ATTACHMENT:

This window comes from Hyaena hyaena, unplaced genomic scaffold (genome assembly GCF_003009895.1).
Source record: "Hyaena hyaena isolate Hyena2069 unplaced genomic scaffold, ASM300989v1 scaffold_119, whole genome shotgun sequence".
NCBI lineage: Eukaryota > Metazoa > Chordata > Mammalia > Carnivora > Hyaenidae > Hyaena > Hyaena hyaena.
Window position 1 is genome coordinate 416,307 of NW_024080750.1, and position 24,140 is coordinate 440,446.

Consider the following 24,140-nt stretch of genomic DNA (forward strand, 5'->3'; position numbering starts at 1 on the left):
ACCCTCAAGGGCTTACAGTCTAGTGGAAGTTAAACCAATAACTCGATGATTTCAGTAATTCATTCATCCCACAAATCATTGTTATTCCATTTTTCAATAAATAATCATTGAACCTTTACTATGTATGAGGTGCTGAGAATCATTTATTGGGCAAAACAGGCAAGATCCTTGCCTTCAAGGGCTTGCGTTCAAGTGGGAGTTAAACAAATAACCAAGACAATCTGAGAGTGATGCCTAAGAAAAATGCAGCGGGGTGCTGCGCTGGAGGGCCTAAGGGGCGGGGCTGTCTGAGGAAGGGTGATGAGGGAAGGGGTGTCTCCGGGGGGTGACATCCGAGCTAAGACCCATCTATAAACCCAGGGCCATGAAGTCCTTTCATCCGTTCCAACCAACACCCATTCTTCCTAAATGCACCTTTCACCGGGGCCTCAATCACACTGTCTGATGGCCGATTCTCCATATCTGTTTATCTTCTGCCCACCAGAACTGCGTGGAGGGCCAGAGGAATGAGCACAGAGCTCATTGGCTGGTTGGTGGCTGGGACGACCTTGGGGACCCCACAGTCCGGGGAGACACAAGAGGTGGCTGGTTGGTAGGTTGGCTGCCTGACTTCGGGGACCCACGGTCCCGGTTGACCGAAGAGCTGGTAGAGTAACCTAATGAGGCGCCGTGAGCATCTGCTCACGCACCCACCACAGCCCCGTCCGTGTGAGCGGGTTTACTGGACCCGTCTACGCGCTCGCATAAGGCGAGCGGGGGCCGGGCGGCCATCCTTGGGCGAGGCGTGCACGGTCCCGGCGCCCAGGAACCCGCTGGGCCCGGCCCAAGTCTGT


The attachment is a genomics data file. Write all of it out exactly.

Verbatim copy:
This window comes from Hyaena hyaena, unplaced genomic scaffold (genome assembly GCF_003009895.1).
Source record: "Hyaena hyaena isolate Hyena2069 unplaced genomic scaffold, ASM300989v1 scaffold_119, whole genome shotgun sequence".
NCBI lineage: Eukaryota > Metazoa > Chordata > Mammalia > Carnivora > Hyaenidae > Hyaena > Hyaena hyaena.
Window position 1 is genome coordinate 416,307 of NW_024080750.1, and position 24,140 is coordinate 440,446.

Consider the following 24,140-nt stretch of genomic DNA (forward strand, 5'->3'; position numbering starts at 1 on the left):
ACCCTCAAGGGCTTACAGTCTAGTGGAAGTTAAACCAATAACTCGATGATTTCAGTAATTCATTCATCCCACAAATCATTGTTATTCCATTTTTCAATAAATAATCATTGAACCTTTACTATGTATGAGGTGCTGAGAATCATTTATTGGGCAAAACAGGCAAGATCCTTGCCTTCAAGGGCTTGCGTTCAAGTGGGAGTTAAACAAATAACCAAGACAATCTGAGAGTGATGCCTAAGAAAAATGCAGCGGGGTGCTGCGCTGGAGGGCCTAAGGGGCGGGGCTGTCTGAGGAAGGGTGATGAGGGAAGGGGTGTCTCCGGGGGGTGACATCCGAGCTAAGACCCATCTATAAACCCAGGGCCATGAAGTCCTTTCATCCGTTCCAACCAACACCCATTCTTCCTAAATGCACCTTTCACCGGGGCCTCAATCACACTGTCTGATGGCCGATTCTCCATATCTGTTTATCTTCTGCCCACCAGAACTGCGTGGAGGGCCAGAGGAATGAGCACAGAGCTCATTGGCTGGTTGGTGGCTGGGACGACCTTGGGGACCCCACAGTCCGGGGAGACACAAGAGGTGGCTGGTTGGTAGGTTGGCTGCCTGACTTCGGGGACCCACGGTCCCGGTTGACCGAAGAGCTGGTAGAGTAACCTAATGAGGCGCCGTGAGCATCTGCTCACGCACCCACCACAGCCCCGTCCGTGTGAGCGGGTTTACTGGACCCGTCTACGCGCTCGCATAAGGCGAGCGGGGGCCGGGCGGCCATCCTTGGGCGAGGCGTGCACGGTCCCGGCGCCCAGGAACCCGCTGGGCCCGGCCCAAGTCTGT